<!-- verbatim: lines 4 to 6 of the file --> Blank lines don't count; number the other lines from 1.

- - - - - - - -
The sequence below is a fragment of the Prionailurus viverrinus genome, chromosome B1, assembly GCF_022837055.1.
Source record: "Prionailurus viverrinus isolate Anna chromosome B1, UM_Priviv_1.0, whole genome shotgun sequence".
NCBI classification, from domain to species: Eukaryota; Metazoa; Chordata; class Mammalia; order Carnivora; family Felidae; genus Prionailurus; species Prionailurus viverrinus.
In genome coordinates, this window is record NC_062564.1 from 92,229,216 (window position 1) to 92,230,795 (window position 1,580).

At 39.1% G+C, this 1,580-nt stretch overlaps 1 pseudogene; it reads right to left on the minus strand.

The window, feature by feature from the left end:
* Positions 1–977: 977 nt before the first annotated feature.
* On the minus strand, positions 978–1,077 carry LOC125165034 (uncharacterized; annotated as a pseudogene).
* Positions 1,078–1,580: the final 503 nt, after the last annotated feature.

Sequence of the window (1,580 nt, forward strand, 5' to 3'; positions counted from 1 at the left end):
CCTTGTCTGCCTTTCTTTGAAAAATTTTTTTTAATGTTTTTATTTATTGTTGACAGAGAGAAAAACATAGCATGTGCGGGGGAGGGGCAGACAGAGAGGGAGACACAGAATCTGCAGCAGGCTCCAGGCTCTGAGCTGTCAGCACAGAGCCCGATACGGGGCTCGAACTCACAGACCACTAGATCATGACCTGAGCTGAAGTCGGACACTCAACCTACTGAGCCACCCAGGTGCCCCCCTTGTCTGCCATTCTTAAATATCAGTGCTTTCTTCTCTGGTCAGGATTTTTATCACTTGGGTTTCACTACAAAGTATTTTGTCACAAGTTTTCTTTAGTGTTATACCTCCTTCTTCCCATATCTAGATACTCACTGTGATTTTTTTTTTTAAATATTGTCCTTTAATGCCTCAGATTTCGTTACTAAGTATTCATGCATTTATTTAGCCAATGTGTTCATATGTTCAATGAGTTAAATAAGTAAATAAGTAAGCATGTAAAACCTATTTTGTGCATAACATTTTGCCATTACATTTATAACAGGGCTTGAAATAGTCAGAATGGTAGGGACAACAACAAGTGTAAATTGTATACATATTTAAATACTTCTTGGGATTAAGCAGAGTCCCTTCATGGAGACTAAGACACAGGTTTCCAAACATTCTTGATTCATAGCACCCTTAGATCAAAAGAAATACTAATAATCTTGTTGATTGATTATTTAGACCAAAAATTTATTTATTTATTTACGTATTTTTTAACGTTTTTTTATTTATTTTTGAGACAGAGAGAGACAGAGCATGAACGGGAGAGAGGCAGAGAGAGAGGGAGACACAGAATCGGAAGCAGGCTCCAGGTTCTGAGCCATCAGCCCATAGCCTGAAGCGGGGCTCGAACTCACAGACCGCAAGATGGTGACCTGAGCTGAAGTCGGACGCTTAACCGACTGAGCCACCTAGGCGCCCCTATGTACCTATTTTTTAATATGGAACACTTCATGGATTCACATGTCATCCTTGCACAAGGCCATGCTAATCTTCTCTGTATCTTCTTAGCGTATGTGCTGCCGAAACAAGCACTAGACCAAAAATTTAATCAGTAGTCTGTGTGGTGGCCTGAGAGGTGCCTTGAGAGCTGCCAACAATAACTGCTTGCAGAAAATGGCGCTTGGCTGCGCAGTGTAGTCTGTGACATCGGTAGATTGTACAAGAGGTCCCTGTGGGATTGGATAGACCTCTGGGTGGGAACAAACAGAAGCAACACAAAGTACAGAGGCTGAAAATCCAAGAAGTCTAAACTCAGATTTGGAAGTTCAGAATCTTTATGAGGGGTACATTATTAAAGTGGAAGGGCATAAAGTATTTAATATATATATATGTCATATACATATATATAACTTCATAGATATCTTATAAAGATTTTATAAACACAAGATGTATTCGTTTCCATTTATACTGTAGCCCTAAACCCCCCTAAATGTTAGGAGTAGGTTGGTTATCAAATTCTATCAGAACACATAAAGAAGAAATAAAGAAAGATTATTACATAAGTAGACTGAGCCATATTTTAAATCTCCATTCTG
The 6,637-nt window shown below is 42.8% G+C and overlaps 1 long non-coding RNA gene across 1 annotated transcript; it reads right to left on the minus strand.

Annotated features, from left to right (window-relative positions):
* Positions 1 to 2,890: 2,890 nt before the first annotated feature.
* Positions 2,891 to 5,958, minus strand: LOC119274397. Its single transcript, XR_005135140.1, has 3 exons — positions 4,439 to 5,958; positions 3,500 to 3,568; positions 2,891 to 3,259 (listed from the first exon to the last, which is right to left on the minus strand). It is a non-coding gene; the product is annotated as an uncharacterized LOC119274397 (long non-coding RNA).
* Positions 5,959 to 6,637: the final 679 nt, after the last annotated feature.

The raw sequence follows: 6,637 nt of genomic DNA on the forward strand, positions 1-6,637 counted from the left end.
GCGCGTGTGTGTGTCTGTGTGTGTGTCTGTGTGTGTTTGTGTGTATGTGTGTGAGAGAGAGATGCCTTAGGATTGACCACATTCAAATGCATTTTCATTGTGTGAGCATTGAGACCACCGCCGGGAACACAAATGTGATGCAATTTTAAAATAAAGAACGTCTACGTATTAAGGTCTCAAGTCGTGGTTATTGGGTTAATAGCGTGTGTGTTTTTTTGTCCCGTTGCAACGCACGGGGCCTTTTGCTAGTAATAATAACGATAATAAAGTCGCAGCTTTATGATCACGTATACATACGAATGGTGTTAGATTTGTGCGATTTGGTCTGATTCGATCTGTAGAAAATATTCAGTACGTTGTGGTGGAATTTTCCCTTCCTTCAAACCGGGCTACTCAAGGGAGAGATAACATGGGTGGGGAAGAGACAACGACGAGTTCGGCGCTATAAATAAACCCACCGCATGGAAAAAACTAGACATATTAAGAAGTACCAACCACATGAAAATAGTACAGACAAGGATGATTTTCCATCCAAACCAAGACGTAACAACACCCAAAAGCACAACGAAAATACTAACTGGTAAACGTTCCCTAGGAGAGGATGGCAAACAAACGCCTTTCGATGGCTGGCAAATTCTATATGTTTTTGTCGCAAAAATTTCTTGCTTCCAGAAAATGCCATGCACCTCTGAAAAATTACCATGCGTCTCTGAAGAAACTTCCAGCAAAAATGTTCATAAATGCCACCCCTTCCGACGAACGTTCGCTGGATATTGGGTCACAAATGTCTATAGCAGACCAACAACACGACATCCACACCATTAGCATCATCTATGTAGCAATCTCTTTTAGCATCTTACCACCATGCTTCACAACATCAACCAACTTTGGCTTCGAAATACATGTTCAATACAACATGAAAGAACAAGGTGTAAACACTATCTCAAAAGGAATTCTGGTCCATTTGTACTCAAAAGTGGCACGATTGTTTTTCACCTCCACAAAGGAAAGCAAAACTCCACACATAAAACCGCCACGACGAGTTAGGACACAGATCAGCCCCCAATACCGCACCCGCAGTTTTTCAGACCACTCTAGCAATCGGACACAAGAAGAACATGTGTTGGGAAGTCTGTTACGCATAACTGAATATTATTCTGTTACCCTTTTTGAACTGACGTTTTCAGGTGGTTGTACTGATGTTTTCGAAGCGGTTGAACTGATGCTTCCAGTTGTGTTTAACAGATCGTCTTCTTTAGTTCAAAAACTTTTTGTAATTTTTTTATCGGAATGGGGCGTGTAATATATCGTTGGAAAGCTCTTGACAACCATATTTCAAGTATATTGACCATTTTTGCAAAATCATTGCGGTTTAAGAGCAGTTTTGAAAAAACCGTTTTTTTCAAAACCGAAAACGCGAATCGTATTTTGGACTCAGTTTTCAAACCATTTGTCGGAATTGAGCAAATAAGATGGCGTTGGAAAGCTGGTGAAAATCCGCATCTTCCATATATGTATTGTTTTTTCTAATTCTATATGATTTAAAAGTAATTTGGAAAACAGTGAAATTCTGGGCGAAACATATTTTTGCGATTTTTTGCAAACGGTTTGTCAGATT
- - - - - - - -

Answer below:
In genome coordinates, this window is record NC_062564.1 from 92,229,216 (window position 1) to 92,230,795 (window position 1,580).

At 39.1% G+C, this 1,580-nt stretch overlaps 1 pseudogene; it reads right to left on the minus strand.

The window, feature by feature from the left end: